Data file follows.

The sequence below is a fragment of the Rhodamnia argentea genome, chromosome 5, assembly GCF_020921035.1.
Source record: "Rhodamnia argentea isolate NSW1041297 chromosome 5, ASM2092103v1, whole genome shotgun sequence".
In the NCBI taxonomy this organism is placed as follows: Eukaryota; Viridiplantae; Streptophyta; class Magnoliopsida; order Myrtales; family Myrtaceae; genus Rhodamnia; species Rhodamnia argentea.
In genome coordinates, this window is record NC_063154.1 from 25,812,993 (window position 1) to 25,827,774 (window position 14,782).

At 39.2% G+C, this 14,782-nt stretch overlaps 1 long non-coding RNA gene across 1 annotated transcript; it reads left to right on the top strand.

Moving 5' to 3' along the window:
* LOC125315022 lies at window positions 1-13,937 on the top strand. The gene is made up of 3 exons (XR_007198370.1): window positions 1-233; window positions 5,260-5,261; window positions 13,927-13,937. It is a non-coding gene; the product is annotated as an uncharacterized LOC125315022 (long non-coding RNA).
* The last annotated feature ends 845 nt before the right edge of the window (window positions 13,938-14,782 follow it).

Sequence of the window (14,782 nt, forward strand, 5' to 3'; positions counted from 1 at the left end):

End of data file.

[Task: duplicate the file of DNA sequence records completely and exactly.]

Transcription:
The sequence below is a fragment of the Rhodamnia argentea genome, chromosome 5, assembly GCF_020921035.1.
Source record: "Rhodamnia argentea isolate NSW1041297 chromosome 5, ASM2092103v1, whole genome shotgun sequence".
In the NCBI taxonomy this organism is placed as follows: Eukaryota; Viridiplantae; Streptophyta; class Magnoliopsida; order Myrtales; family Myrtaceae; genus Rhodamnia; species Rhodamnia argentea.
In genome coordinates, this window is record NC_063154.1 from 25,812,993 (window position 1) to 25,827,774 (window position 14,782).

At 39.2% G+C, this 14,782-nt stretch overlaps 1 long non-coding RNA gene across 1 annotated transcript; it reads left to right on the top strand.

Moving 5' to 3' along the window:
* LOC125315022 lies at window positions 1-13,937 on the top strand. The gene is made up of 3 exons (XR_007198370.1): window positions 1-233; window positions 5,260-5,261; window positions 13,927-13,937. It is a non-coding gene; the product is annotated as an uncharacterized LOC125315022 (long non-coding RNA).
* The last annotated feature ends 845 nt before the right edge of the window (window positions 13,938-14,782 follow it).

Sequence of the window (14,782 nt, forward strand, 5' to 3'; positions counted from 1 at the left end):